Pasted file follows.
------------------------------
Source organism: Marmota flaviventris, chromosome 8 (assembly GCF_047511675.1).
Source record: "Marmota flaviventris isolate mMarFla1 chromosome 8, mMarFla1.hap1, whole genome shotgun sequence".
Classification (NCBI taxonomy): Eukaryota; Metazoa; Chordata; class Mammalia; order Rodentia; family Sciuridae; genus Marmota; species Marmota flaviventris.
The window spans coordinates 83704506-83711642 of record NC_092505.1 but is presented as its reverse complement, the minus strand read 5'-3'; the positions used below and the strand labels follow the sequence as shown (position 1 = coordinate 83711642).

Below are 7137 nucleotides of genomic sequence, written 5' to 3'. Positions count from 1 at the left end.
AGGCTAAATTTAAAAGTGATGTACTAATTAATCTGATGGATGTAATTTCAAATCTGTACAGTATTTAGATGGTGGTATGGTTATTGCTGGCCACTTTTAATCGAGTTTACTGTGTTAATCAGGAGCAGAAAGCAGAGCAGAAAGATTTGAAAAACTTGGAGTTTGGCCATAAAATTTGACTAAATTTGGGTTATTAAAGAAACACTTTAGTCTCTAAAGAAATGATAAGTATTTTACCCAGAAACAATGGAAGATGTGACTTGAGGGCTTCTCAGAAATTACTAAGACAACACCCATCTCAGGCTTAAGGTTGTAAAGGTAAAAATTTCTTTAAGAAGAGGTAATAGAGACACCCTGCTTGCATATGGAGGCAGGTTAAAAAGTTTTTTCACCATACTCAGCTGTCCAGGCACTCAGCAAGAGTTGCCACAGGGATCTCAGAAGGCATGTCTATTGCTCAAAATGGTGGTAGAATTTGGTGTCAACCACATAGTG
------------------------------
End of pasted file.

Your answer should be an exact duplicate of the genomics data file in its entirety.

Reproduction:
Source organism: Marmota flaviventris, chromosome 8 (assembly GCF_047511675.1).
Source record: "Marmota flaviventris isolate mMarFla1 chromosome 8, mMarFla1.hap1, whole genome shotgun sequence".
Classification (NCBI taxonomy): Eukaryota; Metazoa; Chordata; class Mammalia; order Rodentia; family Sciuridae; genus Marmota; species Marmota flaviventris.
The window spans coordinates 83704506-83711642 of record NC_092505.1 but is presented as its reverse complement, the minus strand read 5'-3'; the positions used below and the strand labels follow the sequence as shown (position 1 = coordinate 83711642).

Below are 7137 nucleotides of genomic sequence, written 5' to 3'. Positions count from 1 at the left end.
AGGCTAAATTTAAAAGTGATGTACTAATTAATCTGATGGATGTAATTTCAAATCTGTACAGTATTTAGATGGTGGTATGGTTATTGCTGGCCACTTTTAATCGAGTTTACTGTGTTAATCAGGAGCAGAAAGCAGAGCAGAAAGATTTGAAAAACTTGGAGTTTGGCCATAAAATTTGACTAAATTTGGGTTATTAAAGAAACACTTTAGTCTCTAAAGAAATGATAAGTATTTTACCCAGAAACAATGGAAGATGTGACTTGAGGGCTTCTCAGAAATTACTAAGACAACACCCATCTCAGGCTTAAGGTTGTAAAGGTAAAAATTTCTTTAAGAAGAGGTAATAGAGACACCCTGCTTGCATATGGAGGCAGGTTAAAAAGTTTTTTCACCATACTCAGCTGTCCAGGCACTCAGCAAGAGTTGCCACAGGGATCTCAGAAGGCATGTCTATTGCTCAAAATGGTGGTAGAATTTGGTGTCAACCACATAGTG